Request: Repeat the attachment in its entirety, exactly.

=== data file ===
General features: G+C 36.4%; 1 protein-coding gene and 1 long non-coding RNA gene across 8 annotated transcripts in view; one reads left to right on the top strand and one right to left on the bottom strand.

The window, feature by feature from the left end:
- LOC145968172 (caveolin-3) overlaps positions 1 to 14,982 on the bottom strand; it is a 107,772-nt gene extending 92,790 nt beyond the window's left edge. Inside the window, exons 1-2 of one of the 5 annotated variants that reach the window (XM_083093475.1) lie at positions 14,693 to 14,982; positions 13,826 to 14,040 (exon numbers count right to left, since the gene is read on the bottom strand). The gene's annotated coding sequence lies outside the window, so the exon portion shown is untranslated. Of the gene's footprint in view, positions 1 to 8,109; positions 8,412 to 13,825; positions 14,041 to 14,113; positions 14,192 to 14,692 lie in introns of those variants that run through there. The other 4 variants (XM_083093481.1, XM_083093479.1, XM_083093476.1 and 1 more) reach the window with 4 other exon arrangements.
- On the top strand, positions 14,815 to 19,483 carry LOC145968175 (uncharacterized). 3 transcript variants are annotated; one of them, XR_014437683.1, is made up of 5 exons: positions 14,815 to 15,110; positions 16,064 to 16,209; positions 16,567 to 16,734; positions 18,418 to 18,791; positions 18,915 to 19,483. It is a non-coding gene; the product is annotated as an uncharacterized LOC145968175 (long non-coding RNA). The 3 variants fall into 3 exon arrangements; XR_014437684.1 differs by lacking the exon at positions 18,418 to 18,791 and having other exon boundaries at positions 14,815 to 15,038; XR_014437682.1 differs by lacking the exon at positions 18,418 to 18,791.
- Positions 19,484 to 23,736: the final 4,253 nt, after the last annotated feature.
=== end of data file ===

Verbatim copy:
General features: G+C 36.4%; 1 protein-coding gene and 1 long non-coding RNA gene across 8 annotated transcripts in view; one reads left to right on the top strand and one right to left on the bottom strand.

The window, feature by feature from the left end:
- LOC145968172 (caveolin-3) overlaps positions 1 to 14,982 on the bottom strand; it is a 107,772-nt gene extending 92,790 nt beyond the window's left edge. Inside the window, exons 1-2 of one of the 5 annotated variants that reach the window (XM_083093475.1) lie at positions 14,693 to 14,982; positions 13,826 to 14,040 (exon numbers count right to left, since the gene is read on the bottom strand). The gene's annotated coding sequence lies outside the window, so the exon portion shown is untranslated. Of the gene's footprint in view, positions 1 to 8,109; positions 8,412 to 13,825; positions 14,041 to 14,113; positions 14,192 to 14,692 lie in introns of those variants that run through there. The other 4 variants (XM_083093481.1, XM_083093479.1, XM_083093476.1 and 1 more) reach the window with 4 other exon arrangements.
- On the top strand, positions 14,815 to 19,483 carry LOC145968175 (uncharacterized). 3 transcript variants are annotated; one of them, XR_014437683.1, is made up of 5 exons: positions 14,815 to 15,110; positions 16,064 to 16,209; positions 16,567 to 16,734; positions 18,418 to 18,791; positions 18,915 to 19,483. It is a non-coding gene; the product is annotated as an uncharacterized LOC145968175 (long non-coding RNA). The 3 variants fall into 3 exon arrangements; XR_014437684.1 differs by lacking the exon at positions 18,418 to 18,791 and having other exon boundaries at positions 14,815 to 15,038; XR_014437682.1 differs by lacking the exon at positions 18,418 to 18,791.
- Positions 19,484 to 23,736: the final 4,253 nt, after the last annotated feature.